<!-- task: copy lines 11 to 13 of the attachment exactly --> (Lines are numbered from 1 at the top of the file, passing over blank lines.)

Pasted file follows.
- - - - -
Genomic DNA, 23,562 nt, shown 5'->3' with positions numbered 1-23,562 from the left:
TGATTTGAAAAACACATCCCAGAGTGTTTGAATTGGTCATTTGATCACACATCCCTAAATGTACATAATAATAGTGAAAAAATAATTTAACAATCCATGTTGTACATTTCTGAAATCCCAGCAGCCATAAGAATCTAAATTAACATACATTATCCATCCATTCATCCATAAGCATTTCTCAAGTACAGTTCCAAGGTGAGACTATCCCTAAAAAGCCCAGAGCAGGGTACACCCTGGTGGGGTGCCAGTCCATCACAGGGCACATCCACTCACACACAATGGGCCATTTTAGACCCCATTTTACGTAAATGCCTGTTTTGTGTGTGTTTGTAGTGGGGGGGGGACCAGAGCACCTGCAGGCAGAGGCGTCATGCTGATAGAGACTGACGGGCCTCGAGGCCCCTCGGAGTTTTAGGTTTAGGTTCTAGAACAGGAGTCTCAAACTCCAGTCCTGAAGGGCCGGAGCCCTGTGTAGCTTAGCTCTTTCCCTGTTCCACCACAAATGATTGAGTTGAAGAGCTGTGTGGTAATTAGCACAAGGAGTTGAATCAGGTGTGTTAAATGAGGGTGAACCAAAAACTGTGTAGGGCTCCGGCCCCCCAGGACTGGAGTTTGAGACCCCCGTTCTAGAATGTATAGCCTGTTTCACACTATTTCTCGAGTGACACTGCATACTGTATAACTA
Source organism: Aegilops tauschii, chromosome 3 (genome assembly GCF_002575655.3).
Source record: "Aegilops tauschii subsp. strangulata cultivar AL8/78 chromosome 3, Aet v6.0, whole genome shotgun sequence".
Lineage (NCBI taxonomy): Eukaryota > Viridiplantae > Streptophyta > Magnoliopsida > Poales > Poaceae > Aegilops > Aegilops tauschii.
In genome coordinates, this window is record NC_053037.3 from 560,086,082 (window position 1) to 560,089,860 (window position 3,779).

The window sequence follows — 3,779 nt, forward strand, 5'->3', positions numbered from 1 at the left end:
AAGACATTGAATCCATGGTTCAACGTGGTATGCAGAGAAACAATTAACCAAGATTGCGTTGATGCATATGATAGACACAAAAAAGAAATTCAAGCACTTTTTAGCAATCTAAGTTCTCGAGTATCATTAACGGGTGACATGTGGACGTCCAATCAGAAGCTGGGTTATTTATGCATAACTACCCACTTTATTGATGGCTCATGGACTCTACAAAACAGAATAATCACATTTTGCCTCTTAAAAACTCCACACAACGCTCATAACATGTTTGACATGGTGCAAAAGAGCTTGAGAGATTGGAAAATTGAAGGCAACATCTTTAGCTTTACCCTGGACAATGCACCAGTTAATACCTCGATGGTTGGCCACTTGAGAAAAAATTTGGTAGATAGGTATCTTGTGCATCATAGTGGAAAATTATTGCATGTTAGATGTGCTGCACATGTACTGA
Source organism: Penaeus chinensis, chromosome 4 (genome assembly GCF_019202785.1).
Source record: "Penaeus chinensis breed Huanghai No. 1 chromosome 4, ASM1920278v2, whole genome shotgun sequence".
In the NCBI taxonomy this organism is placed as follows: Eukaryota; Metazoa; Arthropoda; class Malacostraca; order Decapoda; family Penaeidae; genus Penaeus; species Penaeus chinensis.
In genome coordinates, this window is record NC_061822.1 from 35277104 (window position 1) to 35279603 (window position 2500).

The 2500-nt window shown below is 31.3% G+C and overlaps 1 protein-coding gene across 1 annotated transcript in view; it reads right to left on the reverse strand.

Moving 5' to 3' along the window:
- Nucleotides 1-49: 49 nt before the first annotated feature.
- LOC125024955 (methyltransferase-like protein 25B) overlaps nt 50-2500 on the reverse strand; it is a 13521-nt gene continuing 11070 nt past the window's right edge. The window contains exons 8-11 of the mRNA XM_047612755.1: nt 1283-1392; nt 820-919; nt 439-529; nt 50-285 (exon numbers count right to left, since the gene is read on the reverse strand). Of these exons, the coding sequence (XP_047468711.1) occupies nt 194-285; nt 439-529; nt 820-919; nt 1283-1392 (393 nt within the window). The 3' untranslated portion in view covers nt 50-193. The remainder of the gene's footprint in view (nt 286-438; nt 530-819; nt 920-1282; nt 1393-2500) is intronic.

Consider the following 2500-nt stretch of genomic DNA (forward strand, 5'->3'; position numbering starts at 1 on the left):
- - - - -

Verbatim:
In the NCBI taxonomy this organism is placed as follows: Eukaryota; Metazoa; Arthropoda; class Malacostraca; order Decapoda; family Penaeidae; genus Penaeus; species Penaeus chinensis.
In genome coordinates, this window is record NC_061822.1 from 35277104 (window position 1) to 35279603 (window position 2500).

The 2500-nt window shown below is 31.3% G+C and overlaps 1 protein-coding gene across 1 annotated transcript in view; it reads right to left on the reverse strand.